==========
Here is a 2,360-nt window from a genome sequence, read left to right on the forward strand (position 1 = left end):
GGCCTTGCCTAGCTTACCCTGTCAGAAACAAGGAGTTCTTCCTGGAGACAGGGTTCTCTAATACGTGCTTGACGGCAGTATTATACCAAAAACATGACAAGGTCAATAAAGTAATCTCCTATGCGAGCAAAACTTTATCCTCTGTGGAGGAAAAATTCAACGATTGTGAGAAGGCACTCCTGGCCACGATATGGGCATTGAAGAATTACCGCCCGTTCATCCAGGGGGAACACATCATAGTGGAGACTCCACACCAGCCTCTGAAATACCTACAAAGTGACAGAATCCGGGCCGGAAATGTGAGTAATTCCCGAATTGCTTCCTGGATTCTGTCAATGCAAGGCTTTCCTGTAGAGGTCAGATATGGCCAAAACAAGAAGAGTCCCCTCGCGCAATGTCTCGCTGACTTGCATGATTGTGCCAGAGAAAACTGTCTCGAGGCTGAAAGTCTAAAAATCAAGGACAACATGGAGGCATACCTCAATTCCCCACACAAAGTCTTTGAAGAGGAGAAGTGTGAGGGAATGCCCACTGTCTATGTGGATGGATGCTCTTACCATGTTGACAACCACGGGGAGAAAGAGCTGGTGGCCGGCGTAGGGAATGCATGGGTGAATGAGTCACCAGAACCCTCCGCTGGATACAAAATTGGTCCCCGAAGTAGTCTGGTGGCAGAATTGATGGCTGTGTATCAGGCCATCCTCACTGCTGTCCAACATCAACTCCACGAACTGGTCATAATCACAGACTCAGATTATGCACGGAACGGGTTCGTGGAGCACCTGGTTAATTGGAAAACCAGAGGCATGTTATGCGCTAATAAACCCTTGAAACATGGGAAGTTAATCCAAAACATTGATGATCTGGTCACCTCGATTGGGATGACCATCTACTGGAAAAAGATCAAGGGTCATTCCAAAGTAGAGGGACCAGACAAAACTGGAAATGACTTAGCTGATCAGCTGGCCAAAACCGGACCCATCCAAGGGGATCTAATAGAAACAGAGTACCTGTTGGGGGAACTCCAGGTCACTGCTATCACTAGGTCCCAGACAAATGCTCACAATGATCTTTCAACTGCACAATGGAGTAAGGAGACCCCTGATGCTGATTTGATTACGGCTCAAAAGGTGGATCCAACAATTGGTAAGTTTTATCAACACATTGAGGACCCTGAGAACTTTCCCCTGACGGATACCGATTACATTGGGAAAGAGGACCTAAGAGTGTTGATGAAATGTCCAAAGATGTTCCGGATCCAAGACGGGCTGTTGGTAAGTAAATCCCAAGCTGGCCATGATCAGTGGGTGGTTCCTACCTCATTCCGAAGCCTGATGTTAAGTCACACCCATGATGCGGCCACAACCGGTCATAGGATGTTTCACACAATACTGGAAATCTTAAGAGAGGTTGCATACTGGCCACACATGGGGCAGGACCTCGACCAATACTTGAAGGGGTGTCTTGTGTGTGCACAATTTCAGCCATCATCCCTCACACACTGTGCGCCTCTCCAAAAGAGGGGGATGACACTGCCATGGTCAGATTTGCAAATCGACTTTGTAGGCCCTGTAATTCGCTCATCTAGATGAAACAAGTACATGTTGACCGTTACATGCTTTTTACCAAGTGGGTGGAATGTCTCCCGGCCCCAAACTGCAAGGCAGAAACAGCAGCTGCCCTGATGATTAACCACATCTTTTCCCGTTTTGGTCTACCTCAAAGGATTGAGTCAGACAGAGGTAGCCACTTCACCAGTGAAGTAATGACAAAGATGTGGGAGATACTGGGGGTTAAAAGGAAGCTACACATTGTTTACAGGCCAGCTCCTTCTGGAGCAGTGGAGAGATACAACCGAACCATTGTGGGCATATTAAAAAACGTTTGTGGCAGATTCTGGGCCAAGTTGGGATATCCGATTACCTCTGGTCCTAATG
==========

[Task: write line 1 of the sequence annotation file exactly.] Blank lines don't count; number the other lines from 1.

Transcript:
Here is a 2,360-nt window from a genome sequence, read left to right on the forward strand (position 1 = left end):